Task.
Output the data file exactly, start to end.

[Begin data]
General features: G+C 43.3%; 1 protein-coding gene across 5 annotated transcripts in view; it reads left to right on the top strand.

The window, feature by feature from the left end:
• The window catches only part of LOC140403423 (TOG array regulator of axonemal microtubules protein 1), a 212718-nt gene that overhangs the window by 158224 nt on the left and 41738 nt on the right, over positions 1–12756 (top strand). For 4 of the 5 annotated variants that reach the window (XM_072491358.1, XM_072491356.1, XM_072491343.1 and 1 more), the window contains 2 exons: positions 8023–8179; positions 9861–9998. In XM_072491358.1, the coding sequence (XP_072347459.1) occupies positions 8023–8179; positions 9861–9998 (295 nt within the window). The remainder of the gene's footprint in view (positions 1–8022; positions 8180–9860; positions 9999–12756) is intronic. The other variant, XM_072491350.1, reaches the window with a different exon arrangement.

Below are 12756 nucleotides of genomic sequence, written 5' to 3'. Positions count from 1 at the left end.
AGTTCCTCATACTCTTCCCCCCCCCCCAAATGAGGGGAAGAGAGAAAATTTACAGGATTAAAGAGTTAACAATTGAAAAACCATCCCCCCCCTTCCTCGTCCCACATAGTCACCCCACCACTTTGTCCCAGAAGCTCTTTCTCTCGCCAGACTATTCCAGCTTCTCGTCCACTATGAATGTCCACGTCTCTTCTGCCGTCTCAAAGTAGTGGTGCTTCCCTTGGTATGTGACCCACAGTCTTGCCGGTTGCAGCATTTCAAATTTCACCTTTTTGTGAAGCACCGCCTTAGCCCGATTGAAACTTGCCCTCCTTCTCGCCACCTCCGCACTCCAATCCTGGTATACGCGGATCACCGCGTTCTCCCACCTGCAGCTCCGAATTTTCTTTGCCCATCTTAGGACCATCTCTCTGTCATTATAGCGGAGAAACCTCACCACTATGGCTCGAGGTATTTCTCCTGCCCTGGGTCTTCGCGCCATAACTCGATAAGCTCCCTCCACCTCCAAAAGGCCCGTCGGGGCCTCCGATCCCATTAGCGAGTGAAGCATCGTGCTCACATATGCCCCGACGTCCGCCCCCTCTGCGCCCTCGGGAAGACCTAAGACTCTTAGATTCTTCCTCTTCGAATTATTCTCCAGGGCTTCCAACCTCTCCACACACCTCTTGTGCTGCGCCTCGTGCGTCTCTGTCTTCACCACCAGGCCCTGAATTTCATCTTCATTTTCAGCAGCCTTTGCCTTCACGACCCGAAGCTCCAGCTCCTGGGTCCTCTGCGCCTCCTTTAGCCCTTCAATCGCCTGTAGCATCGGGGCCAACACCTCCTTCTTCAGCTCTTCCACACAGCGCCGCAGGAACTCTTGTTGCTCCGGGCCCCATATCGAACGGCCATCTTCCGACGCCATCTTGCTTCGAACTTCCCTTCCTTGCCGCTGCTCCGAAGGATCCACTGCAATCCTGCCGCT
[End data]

General features: G+C 43.3%; 1 protein-coding gene across 5 annotated transcripts in view; it reads left to right on the top strand.

The window, feature by feature from the left end:
• The window catches only part of LOC140403423 (TOG array regulator of axonemal microtubules protein 1), a 212718-nt gene that overhangs the window by 158224 nt on the left and 41738 nt on the right, over positions 1–12756 (top strand). For 4 of the 5 annotated variants that reach the window (XM_072491358.1, XM_072491356.1, XM_072491343.1 and 1 more), the window contains 2 exons: positions 8023–8179; positions 9861–9998. In XM_072491358.1, the coding sequence (XP_072347459.1) occupies positions 8023–8179; positions 9861–9998 (295 nt within the window). The remainder of the gene's footprint in view (positions 1–8022; positions 8180–9860; positions 9999–12756) is intronic. The other variant, XM_072491350.1, reaches the window with a different exon arrangement.

Below are 12756 nucleotides of genomic sequence, written 5' to 3'. Positions count from 1 at the left end.
AGTTCCTCATACTCTTCCCCCCCCCCCAAATGAGGGGAAGAGAGAAAATTTACAGGATTAAAGAGTTAACAATTGAAAAACCATCCCCCCCCTTCCTCGTCCCACATAGTCACCCCACCACTTTGTCCCAGAAGCTCTTTCTCTCGCCAGACTATTCCAGCTTCTCGTCCACTATGAATGTCCACGTCTCTTCTGCCGTCTCAAAGTAGTGGTGCTTCCCTTGGTATGTGACCCACAGTCTTGCCGGTTGCAGCATTTCAAATTTCACCTTTTTGTGAAGCACCGCCTTAGCCCGATTGAAACTTGCCCTCCTTCTCGCCACCTCCGCACTCCAATCCTGGTATACGCGGATCACCGCGTTCTCCCACCTGCAGCTCCGAATTTTCTTTGCCCATCTTAGGACCATCTCTCTGTCATTATAGCGGAGAAACCTCACCACTATGGCTCGAGGTATTTCTCCTGCCCTGGGTCTTCGCGCCATAACTCGATAAGCTCCCTCCACCTCCAAAAGGCCCGTCGGGGCCTCCGATCCCATTAGCGAGTGAAGCATCGTGCTCACATATGCCCCGACGTCCGCCCCCTCTGCGCCCTCGGGAAGACCTAAGACTCTTAGATTCTTCCTCTTCGAATTATTCTCCAGGGCTTCCAACCTCTCCACACACCTCTTGTGCTGCGCCTCGTGCGTCTCTGTCTTCACCACCAGGCCCTGAATTTCATCTTCATTTTCAGCAGCCTTTGCCTTCACGACCCGAAGCTCCAGCTCCTGGGTCCTCTGCGCCTCCTTTAGCCCTTCAATCGCCTGTAGCATCGGGGCCAACACCTCCTTCTTCAGCTCTTCCACACAGCGCCGCAGGAACTCTTGTTGCTCCGGGCCCCATATCGAACGGCCATCTTCCGACGCCATCTTGCTTCGAACTTCCCTTCCTTGCCGCTGCTCCGAAGGATCCACTGCAATCCTGCCGCT